A case of acute interstitial nephritis with a distinct immunopathologic pattern was seen. The relevant findings included elevated levels of serum IgG, IgM, and IgE; persistent eosinophilia; prominent granular and electron-dense depositions of IgE and C3 in renal tubules, as demonstrated by direct immunofluorescent and electron microscopic procedures; persistent failure to demonstrate anti-basement membrane antibodies (both glomerular and tubular); and hypocomplementemia. The findings in our case suggest a type of acute interstitial nephritis with a somewhat different clinical outlook. In this respect, serial assays of complement components and IgE in serum and kidney tissue and determinations of circulating anti-basement membrane antibodies (both glomerular and tubular) may be of particular importance.
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19/28. Interstitial nephritis caused by methicillin. Studies in a case complicating staphylococcal sepsis with acute glomerulonephritis.

    A 16-year-old student was admitted with acute, oliguric renal failure complicating staphylococcal sepsis. During treatment with methicillin drug hypersensitivity was suspected, and antibiotic was changed to vancomycin; by day 19 hemodialysis was discontinued. Renal biopsy showed two pathologic processes: acute exudative glomerulonephritis and widespread tubulointerstitial nephritis. In addition to glomerular immunoglobulin and C'3 deposits, interstitial and focal tubular basement membrane deposits of IgG were seen. Antiserum to DPO (methicillin) haptens localized apparently to the same tubular sites, as did fluorescein-conjugated antibodies from the patient's serum. The data suggest that interstitial nephritis was caused by serum antibodies to methicillin which bound to sites in renal tubules to which methicillin also had fixed. The acute tubulointerstitial nephritis complicated acute oliguric glomerulonephritis of staphylococcal sepsis.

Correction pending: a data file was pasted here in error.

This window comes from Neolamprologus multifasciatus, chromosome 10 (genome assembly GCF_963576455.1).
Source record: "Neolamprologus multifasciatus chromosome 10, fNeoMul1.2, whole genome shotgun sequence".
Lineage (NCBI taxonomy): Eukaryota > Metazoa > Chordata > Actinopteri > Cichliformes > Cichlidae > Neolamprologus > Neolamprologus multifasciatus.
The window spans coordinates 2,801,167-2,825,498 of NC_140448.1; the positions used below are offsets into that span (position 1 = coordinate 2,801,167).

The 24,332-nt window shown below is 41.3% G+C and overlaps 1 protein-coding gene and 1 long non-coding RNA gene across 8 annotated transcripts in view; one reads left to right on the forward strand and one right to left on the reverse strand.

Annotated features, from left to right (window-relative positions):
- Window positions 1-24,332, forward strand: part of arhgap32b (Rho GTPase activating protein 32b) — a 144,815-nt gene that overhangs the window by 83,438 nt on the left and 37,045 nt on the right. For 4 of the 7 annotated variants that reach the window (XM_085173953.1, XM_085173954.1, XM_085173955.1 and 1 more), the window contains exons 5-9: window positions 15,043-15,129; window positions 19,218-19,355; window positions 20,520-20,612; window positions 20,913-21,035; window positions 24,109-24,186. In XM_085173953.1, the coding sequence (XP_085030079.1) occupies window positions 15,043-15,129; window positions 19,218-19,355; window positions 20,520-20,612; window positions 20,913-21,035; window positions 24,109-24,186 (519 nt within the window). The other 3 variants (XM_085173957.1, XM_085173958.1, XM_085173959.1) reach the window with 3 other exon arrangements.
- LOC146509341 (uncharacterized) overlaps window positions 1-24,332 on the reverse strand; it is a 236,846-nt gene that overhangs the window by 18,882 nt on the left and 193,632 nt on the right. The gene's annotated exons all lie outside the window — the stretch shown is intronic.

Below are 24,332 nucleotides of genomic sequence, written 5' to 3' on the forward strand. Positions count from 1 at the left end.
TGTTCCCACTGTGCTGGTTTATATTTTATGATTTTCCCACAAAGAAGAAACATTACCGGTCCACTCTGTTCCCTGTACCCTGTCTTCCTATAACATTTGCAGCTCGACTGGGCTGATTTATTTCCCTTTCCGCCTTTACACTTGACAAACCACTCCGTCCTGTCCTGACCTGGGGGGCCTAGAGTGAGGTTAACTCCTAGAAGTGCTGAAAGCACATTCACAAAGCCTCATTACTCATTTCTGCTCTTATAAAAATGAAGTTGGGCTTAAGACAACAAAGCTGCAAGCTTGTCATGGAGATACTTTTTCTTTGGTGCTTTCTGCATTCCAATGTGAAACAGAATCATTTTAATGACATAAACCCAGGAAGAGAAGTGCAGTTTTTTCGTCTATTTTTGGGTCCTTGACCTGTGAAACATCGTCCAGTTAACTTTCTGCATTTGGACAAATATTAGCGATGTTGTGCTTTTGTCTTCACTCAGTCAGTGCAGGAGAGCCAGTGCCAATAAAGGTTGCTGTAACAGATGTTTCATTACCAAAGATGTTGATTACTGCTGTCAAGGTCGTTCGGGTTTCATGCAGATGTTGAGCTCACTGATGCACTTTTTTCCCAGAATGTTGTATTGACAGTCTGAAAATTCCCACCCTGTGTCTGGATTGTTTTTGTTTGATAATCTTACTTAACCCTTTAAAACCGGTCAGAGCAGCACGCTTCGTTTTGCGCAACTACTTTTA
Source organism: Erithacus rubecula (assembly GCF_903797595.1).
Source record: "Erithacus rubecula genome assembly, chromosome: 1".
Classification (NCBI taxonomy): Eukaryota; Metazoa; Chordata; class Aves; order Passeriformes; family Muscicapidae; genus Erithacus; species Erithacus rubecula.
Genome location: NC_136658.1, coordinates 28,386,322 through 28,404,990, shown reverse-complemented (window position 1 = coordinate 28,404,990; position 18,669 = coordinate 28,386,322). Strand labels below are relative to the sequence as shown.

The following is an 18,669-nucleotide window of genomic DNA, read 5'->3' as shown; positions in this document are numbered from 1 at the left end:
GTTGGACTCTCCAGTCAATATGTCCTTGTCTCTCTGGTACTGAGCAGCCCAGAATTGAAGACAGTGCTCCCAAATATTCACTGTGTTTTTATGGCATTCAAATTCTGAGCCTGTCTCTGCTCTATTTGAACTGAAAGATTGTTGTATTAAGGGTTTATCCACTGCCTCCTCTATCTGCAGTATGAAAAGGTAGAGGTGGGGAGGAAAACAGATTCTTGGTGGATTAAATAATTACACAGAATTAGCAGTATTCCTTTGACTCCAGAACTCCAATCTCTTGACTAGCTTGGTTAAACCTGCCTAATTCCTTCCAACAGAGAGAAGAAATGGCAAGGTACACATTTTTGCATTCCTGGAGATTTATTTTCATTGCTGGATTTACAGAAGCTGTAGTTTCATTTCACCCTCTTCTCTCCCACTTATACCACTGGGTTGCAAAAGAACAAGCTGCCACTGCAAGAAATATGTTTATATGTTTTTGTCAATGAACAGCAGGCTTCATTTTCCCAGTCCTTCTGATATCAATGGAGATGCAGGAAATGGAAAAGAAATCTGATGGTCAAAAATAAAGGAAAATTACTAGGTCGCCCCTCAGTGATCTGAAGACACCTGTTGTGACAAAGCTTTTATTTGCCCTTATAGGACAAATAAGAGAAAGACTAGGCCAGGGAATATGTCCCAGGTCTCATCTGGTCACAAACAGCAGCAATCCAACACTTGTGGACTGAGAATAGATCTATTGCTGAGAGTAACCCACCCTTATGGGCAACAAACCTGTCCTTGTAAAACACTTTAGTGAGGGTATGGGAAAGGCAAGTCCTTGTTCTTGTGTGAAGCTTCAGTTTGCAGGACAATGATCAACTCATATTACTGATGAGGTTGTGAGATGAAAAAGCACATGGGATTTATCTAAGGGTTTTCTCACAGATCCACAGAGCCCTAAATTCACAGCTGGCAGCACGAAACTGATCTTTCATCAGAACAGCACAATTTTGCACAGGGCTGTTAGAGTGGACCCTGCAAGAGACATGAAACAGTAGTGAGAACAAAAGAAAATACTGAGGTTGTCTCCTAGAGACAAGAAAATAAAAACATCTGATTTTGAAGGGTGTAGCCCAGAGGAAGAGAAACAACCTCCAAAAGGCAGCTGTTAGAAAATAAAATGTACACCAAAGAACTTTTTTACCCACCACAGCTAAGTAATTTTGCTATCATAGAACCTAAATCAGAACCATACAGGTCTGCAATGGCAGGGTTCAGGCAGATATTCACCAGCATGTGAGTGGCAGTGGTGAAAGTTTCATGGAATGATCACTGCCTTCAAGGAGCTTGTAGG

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20/28. Karyomegalic interstitial nephritis: further support for a distinct entity and evidence for a genetic defect.

    Karyomegalic interstitial nephritis was first described in 1979 by Mihatsch, who was reporting three such cases. We report here four additional cases as well as two family investigations. Our findings support the association of karyomegaly and interstitial nephritis as a distinct entity. Typical clinical features are asymptomatic progressive renal failure in the third decade of life and recurrent infections, mostly of the upper respiratory tract. Histologic alterations consist of markedly enlarged and hyperchromic nuclei in many tubular epithelial cells throughout the nephron accompanied by interstitial fibrosis in the surrounding atrophic tubules. Karyomegaly is not limited to the kidneys. In one case, autopsy revealed karyomegaly in epithelial and mesenchymal cells of many other organs. However, no association of karyomegaly with further histologic damage is evident except in the kidneys. Because of the familial clustering, karyomegalic interstitial nephritis seems to be an inherited disease. Examination of the nuclear proliferation-associated structures proliferating cell nuclear antigen/cyclin, Ki 67, and p53 suggests an inhibition of mitosis in karyomegalic cells. The finding of the same HLA haplotype, A9/B35, in four of six HLA-typed cases suggests the possibility of a genetic defect on chromosome 6, which is inherited and linked to the HLA locus.